Liesl Orenic, professor of history and labor history expert at Dominican University in River Forest, Illinois, suggested that workplace issues be discussed within parishes and religious congregations and to include the voices of workers in such conversations on protecting the common good in all settings.
While expressing concern that the widespread divisiveness in society can make such conversations difficult, Orenic said keeping the focus on the good of the community is required of people of faith.
“To me these concerns are universal,” she told OSV News. “There’s a Catholic perspective but there is common ground from people who are seeking to live in a world that is more beautiful, more bountiful for all.”
For Father Fallon and Father Clete Kiley, a Chicago archdiocesan priest who has been a longtime supporter of labor rights, lifting up the voices of workers in the rail industry and elsewhere is a moral imperative.
“And communities of faith, I think, really need to engage that,” Father Kiley said.
“It seems that our Catholic advocacy, our Catholic communities, we rank-and-file Catholics need to find a voice about the common good and about all of these different issues,” said the priest, who serves as chaplain of the Chicago Federation of Labor.
Advocacy for workers is a fairly recent addition to the Catholic social teaching tradition.
Pope Leo XIII, writing in his 1891 encyclical “Rerum Novarum” (“On Capital and Labor”) expressed broad support for the rights of workers to organize and join labor unions. Similar support for workers has been expressed by Pope Pius XI in “Quadragesimo Anno” on reconstruction of the social order in 1931; St. John XXIII in “Pacem in Terris” (“Peace on Earth”) in 1963; and by St. John Paul II in “Laborem Exercens” (“On Human Work”) in 1981 and “Sollicitudo rei Socialis” (“The Social Concern”) in 1987.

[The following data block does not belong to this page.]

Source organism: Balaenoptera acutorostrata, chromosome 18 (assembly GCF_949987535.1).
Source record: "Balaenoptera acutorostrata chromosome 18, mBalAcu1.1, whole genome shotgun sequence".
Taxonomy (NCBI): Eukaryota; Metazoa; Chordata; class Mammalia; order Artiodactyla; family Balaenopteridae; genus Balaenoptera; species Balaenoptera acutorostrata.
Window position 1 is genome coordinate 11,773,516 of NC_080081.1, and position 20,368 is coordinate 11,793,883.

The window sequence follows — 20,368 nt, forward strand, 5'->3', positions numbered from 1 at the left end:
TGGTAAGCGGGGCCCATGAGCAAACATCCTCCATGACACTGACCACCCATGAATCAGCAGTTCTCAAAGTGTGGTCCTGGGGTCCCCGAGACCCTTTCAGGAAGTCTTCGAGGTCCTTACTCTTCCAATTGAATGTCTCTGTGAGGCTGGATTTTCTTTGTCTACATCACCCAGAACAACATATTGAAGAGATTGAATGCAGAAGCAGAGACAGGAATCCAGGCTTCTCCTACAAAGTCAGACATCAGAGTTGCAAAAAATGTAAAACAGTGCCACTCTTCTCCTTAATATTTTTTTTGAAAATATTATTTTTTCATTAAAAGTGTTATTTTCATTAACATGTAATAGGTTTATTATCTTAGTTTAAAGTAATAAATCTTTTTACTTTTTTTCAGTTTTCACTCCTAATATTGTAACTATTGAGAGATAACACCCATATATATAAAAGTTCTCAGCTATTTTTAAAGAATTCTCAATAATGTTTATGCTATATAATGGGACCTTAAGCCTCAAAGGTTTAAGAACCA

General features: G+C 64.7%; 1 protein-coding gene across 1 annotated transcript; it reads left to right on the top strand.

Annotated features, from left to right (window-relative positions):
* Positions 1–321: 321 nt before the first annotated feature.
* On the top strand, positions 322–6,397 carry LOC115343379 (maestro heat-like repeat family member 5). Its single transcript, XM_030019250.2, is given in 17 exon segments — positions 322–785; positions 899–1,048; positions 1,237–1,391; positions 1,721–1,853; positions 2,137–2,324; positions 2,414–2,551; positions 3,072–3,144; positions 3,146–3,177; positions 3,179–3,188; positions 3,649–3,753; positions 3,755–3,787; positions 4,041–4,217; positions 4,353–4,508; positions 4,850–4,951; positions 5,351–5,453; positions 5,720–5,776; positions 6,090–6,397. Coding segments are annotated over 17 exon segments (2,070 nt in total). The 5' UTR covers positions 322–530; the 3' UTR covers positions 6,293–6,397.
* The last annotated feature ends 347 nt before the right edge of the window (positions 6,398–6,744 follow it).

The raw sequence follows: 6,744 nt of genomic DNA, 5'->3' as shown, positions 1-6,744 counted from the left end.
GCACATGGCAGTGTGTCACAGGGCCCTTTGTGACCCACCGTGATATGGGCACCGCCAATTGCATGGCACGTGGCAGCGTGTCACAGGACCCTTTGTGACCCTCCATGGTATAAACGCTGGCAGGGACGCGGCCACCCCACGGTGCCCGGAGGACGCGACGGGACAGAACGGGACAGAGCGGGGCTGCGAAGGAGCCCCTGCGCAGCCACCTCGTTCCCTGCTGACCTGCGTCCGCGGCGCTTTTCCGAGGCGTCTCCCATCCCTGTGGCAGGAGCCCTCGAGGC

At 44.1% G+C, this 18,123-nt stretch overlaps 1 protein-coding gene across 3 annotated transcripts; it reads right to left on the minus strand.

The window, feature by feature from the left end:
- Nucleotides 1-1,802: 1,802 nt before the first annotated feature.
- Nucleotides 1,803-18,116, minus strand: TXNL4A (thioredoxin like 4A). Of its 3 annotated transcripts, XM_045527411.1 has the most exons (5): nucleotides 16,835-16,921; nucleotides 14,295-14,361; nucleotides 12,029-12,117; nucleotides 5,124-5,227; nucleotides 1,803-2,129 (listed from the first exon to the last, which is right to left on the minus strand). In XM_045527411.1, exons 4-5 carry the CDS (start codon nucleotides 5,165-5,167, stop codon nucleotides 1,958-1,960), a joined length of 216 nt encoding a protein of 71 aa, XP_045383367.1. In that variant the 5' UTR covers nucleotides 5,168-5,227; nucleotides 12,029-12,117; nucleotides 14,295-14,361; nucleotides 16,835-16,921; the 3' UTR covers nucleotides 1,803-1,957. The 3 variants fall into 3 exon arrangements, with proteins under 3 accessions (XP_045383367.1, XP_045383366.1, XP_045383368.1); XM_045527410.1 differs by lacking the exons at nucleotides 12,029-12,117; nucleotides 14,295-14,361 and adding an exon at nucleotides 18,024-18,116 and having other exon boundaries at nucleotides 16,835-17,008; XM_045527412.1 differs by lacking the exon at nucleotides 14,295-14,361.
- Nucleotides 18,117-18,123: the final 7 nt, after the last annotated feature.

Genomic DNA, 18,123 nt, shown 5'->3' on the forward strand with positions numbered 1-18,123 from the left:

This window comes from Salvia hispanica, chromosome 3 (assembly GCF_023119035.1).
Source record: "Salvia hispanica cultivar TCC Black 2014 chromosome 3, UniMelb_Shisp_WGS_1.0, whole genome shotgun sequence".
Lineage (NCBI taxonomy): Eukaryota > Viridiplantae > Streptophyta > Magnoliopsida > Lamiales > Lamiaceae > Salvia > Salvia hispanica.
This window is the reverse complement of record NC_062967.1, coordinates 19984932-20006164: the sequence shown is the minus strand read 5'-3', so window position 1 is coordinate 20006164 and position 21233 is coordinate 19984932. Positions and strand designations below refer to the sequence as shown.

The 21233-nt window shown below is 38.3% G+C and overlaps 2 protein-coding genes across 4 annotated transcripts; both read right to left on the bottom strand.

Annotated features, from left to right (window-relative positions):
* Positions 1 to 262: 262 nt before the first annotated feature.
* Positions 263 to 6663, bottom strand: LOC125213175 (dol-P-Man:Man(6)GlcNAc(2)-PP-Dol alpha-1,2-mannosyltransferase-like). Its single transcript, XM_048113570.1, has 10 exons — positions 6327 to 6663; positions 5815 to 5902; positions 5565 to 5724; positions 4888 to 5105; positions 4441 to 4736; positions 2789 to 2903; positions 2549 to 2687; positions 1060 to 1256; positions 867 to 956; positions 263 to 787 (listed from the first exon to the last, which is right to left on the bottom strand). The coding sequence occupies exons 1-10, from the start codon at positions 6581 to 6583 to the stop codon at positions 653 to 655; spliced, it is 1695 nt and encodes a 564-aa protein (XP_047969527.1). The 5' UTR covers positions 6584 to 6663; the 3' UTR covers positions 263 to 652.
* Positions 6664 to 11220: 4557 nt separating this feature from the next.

Pope Francis has made human dignity and the dignity of work a cornerstone of his papacy. He has repeatedly championed the rights of all workers to unionize. In one of his most recent audiences, he told the Italian General Confederation of Labor in December, “There is no union without workers, and there are no free workers without a union.”
Likewise, the U.S. Conference of Catholic Bishops has devoted a page of its website to “The Dignity of Work and the Rights of Workers.”
The bishops write, “The economy must serve people, not the other way around. Work is more than a way to make a living; it is a form of continuing participation in God’s creation. If the dignity of work is to be protected, then the basic rights of workers must be respected — the right to productive work, to decent and fair wages, to the organization and joining of unions, to private property, and to economic initiative.”
Such rich church teaching is appropriate for Catholics to adopt, said Clayton Sinyai, executive director of the Washington-based Catholic Labor Network.
“Catholic social teaching begins with the Gospels. It begins with the Scriptures more widely,” he said.
That teaching requires that worker voices regarding safe working conditions and risky industry practices outside of the workplace be heard, he added.
“The people who are most exposed to these threats are the people who work in the factory or who work in that environment,” Sinyai explained. “Unions play a very important role in not only protecting worker safety, but protecting the common good.”